Meat: Meat samples with 18 % mayonnaise, inoculated with 10 6-8 E. coli O157: H7/g, showed a significant increase (p < 0.05) in bacterial population after 48 hr incubation. This population was reduced by almost one logarithm after 72 hr incubation. A different behavior was observed in samples containing 37 % fat, where E. coli O157: H7 population showed a constant and significant increase (p < 0.05); after 72 hr of incubation an increase of almost 4 log units was observed. The population of E. coli O157: H7 showed a reduction only in the samples having 56 % fat after 72 hr incubation.

In the low inoculum samples, the population of E. coli O157: H7 showed an increase of almost 1 log after 72 hr incubation. This increase was independent of the fat concentration. In the samples with 18 % and 37 % fat, the population present at 72 hr of incubation was slightly lower than the one determined at 48 hr incubation.

The averaged pH showed a slight drop during the storage period (6.7 to 5.7). The averaged aw was 0.987.

Poultry: A significant increase (p < 0.05) in E. coli O157: H7 was determined in high and low inoculum samples. The increase was independent of fat concentration. On the average, an increase of 2 log units was observed after 72 hr incubation. This increase was steady at low inoculum samples. On the contrary, in high inoculum samples, the population evidenced at 72 hr incubation was slightly lower than the one determined at 48 hr.

The averaged pH showed a slight drop during the storage period (6.9 to 5.9). The averaged aw was 0.983.

Vegetables: The high population inoculum of E. coli O157: H7 in the vegetable samples with 37 % or 56 % fat was constant after 72 hr incubation. Only the samples having 18 % fat showed and important reduction of 2 log units in the population (p < 0.05) after 72 hr. In the low population inoculum sample with 37 % fat, a one log reduction was observed after 72 hr. In the samples containing 18 % and 56 % fat, the population increased approximately by 1 log unit after 72 hr incubation. The averaged pH showed a slight drop during the storage period (4.1-3.4), and the averaged aw was 0.995.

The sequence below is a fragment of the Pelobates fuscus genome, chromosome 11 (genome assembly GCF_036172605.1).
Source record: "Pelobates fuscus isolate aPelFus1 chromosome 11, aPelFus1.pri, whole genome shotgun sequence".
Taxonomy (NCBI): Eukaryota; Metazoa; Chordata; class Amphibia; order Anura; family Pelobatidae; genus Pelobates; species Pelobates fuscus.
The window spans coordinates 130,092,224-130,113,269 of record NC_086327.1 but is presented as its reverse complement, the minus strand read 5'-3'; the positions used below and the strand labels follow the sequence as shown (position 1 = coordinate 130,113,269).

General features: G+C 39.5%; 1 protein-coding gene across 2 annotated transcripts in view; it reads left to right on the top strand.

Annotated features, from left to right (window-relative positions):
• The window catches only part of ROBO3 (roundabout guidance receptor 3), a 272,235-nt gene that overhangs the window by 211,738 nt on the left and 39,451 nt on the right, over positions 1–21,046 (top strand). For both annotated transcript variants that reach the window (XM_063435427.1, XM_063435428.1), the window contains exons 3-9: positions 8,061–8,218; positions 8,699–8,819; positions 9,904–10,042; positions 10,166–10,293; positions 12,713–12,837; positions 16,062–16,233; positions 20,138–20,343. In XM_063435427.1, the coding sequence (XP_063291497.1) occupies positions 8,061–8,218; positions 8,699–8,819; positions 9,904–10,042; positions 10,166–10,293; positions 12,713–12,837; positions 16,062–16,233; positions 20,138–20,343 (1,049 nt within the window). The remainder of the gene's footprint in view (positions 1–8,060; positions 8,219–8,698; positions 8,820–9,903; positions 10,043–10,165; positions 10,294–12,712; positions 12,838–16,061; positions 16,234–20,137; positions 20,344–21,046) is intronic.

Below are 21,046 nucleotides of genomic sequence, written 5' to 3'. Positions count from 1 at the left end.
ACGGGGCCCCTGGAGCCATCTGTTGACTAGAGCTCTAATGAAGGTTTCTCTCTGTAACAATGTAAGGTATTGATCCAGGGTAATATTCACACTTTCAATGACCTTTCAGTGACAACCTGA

The ability of E. coli O157: H7 to survive in different environmental conditions has been well documented (An-Hung et al. 1995, Ruscica and Sobol 1995, Arias et al. 2000). Deng et al. (1998) emphasized the ability of this bacterium to survive in dry foods, with a wide range of aw and pH values, particularly at refrigeration temperatures. Nevertheless, the capacity of this pathogen to survive in high concentration fat foods, such as mayonnaise, has been controversial.

Weagant et al. (1994), Zhao and Doyle (1994) and Hatchox et al. (1995) demonstrated that E. coli O157: H7 could survive in mayonnaise commercially prepared for up to 35 days at refrigeration temperatures. However, Raghubeer et al. (1995) did not detect this bacterium in inoculated mayonnaise incubated at 22 ºC after 96 hr.

Our results show that E. coli O157: H7 can survive and even multiply in meat, poultry and vegetables mixed with different concentrations of mayonnaise. Both inocula evaluated demonstrated a multiplicative trend in the different foods evaluated, despite the concentration of mayonnaise used during the first 48 hr of incubation at 12 ºC. Even more, the low inoculum population tested showed multiplication even after 72 hr incubation. The high inoculum population shows a slight decrease after 48 hr incubation, a behavior that can be explained based on the competition for nutrients and the effect of different emerging metabolites.

Recently, Abdul Raouf et al. (1993), have reported that populations of E. coli O157: H7 (10 5 CFU/g) inoculated in ground, roasted beef salads containing up to 40 % mayonnaise and held at 5 ºC showed no changes even after 72 hr of incubation. They have suggested that the dilution of antimicrobial effects of mayonnaise, owing to added food, can be one of the factors that explains the microorganism’s survival.